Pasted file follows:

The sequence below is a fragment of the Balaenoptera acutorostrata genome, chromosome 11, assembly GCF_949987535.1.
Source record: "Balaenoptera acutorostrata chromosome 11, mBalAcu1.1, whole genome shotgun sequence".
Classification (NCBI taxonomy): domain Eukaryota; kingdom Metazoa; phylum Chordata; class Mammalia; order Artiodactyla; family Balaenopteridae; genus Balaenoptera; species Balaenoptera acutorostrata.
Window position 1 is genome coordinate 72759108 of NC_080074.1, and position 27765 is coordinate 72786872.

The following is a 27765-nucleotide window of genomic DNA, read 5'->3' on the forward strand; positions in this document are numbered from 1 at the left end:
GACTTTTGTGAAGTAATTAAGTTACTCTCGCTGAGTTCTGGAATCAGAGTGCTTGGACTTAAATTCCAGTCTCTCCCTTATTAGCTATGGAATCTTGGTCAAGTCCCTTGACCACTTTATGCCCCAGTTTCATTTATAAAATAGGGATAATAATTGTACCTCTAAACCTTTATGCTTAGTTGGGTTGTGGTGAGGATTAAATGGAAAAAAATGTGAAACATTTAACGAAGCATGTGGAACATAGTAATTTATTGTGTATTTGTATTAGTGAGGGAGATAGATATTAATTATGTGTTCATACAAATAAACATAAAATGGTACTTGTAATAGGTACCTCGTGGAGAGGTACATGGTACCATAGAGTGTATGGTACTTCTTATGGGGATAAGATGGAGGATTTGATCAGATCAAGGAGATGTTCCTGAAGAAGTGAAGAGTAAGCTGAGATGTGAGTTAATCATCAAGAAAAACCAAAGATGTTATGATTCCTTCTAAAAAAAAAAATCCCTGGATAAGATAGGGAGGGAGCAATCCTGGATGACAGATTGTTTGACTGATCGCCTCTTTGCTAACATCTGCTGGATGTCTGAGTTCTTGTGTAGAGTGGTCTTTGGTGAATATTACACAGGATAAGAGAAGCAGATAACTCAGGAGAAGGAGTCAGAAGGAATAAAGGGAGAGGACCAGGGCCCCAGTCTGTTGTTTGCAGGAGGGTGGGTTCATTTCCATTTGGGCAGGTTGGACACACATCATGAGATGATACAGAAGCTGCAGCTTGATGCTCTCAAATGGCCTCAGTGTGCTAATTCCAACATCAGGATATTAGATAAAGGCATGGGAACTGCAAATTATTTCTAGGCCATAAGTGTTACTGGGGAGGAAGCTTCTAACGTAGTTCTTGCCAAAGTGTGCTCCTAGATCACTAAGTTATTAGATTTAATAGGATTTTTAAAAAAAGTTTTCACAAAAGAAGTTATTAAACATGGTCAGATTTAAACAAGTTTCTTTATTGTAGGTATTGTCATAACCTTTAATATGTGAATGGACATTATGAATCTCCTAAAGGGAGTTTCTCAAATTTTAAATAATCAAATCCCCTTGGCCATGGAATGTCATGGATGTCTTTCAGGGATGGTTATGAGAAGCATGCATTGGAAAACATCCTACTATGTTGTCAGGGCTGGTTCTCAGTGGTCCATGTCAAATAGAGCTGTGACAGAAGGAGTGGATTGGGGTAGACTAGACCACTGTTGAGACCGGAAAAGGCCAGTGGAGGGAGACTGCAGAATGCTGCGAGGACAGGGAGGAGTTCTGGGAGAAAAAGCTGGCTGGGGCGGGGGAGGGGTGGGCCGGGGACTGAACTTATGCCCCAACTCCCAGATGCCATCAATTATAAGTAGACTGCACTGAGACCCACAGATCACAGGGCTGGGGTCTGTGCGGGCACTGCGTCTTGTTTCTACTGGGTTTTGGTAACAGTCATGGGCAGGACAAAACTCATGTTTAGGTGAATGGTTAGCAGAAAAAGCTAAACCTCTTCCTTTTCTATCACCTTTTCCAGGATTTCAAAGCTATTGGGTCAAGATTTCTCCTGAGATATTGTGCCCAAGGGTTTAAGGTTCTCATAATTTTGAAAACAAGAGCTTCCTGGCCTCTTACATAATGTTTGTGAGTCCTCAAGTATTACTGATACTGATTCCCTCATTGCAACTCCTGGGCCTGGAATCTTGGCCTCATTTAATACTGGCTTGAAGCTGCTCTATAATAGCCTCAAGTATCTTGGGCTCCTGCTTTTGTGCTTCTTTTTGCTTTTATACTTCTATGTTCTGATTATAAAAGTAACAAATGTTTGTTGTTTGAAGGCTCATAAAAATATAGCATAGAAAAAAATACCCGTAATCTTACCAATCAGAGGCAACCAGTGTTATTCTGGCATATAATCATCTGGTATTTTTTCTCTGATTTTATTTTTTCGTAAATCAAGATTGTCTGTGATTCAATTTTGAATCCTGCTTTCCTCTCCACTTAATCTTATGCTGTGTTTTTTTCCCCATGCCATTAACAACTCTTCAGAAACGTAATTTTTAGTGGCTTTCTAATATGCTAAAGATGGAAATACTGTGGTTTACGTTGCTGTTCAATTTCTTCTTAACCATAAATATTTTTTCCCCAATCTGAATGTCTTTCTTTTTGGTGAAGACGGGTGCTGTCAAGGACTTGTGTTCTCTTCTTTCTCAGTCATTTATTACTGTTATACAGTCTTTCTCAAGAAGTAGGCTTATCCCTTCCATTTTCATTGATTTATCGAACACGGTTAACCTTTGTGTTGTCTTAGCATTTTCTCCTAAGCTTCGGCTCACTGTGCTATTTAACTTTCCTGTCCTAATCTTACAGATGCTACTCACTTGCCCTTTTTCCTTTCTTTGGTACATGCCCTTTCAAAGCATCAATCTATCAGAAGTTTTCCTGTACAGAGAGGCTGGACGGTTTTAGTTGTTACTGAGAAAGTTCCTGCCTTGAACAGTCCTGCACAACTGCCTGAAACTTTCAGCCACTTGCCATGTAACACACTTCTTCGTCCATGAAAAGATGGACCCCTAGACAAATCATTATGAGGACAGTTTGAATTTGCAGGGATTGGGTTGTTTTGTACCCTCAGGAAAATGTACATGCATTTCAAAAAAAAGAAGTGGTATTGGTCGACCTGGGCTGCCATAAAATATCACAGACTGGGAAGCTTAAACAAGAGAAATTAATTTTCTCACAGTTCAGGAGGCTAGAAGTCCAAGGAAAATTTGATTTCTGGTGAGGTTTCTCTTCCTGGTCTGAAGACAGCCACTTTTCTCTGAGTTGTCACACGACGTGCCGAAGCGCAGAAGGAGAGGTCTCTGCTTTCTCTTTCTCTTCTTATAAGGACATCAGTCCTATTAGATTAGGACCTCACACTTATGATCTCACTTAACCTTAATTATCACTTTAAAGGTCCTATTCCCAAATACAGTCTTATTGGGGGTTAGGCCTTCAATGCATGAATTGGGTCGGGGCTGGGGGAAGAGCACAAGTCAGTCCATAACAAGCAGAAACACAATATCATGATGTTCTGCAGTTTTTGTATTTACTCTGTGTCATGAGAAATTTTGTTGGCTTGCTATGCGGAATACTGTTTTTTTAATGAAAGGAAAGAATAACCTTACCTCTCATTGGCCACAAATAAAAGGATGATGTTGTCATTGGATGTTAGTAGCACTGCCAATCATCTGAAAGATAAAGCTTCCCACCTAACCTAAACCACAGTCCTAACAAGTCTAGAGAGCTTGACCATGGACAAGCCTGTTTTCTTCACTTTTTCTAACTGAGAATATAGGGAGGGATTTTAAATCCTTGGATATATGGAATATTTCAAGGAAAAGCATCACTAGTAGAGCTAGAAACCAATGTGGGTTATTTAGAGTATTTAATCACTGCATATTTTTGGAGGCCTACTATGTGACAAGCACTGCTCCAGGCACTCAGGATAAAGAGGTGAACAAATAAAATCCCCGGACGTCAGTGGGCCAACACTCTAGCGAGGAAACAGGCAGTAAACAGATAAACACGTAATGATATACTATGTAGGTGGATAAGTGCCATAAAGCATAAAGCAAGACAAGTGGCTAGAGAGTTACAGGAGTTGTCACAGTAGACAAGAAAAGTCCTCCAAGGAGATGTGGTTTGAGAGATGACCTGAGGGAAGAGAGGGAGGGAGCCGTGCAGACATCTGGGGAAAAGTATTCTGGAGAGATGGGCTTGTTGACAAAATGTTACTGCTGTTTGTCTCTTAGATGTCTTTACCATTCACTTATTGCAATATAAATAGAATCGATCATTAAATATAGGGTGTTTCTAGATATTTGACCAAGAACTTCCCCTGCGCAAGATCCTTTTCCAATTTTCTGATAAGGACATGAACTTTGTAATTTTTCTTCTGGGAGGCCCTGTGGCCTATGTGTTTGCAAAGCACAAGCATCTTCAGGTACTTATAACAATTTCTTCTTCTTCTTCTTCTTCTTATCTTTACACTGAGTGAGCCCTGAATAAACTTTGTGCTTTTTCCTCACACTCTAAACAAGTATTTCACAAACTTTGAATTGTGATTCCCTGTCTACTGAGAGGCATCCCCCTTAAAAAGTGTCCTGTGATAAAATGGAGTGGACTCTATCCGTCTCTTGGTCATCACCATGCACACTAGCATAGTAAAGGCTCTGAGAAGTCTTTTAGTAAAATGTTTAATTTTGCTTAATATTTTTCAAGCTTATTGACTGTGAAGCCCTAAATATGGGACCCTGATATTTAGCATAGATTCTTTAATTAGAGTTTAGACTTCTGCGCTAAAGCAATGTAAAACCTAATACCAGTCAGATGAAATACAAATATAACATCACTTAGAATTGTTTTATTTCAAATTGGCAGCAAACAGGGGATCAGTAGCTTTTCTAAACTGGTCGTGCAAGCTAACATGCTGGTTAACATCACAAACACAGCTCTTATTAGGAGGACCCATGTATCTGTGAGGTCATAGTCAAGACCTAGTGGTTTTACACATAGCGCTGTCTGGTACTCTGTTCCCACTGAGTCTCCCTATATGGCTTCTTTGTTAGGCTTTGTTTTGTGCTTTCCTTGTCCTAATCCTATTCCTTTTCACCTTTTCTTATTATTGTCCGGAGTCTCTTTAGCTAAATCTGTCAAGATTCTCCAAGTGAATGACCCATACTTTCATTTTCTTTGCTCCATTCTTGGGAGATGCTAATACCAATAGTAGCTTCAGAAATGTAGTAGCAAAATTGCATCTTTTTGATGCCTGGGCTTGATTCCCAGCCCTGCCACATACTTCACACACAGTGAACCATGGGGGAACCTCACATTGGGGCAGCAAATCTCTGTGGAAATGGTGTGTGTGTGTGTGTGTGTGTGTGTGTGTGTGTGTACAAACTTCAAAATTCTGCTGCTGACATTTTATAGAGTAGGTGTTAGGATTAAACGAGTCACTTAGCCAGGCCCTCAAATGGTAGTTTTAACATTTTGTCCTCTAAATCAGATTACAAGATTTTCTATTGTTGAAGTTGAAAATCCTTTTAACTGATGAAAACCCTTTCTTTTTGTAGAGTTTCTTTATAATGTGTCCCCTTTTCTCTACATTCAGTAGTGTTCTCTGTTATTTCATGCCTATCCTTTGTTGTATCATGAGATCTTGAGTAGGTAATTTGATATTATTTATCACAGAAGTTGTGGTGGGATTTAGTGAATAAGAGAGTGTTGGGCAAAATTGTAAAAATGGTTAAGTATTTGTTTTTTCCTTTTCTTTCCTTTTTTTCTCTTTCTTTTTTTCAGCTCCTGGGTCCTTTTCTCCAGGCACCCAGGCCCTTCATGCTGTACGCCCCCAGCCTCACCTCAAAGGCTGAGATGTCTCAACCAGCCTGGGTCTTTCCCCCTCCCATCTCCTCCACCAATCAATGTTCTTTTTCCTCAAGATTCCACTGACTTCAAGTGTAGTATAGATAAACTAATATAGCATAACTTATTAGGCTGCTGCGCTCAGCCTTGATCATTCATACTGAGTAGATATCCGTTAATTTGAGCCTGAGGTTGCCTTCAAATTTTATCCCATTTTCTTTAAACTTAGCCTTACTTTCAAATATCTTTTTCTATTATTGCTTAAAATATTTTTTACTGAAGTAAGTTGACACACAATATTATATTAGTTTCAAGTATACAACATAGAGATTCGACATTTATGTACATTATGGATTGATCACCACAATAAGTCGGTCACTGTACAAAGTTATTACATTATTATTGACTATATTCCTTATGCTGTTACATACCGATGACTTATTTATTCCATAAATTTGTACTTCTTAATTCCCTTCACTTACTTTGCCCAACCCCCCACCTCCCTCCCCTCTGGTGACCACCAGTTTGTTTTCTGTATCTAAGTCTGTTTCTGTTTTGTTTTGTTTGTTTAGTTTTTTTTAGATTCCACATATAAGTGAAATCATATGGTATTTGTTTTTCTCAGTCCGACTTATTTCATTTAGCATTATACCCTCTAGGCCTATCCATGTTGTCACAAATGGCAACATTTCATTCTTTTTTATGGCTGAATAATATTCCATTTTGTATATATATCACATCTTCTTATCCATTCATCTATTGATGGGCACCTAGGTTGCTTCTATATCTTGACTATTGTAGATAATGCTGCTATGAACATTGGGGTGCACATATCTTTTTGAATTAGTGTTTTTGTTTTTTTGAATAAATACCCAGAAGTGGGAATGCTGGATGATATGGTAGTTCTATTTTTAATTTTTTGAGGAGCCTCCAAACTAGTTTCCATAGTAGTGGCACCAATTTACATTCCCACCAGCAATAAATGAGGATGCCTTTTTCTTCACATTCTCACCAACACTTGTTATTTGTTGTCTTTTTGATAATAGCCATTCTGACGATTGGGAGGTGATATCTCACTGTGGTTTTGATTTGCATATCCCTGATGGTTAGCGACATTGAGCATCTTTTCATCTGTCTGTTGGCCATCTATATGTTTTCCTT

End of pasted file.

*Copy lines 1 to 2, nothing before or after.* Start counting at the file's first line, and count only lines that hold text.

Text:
The sequence below is a fragment of the Balaenoptera acutorostrata genome, chromosome 11, assembly GCF_949987535.1.
Source record: "Balaenoptera acutorostrata chromosome 11, mBalAcu1.1, whole genome shotgun sequence".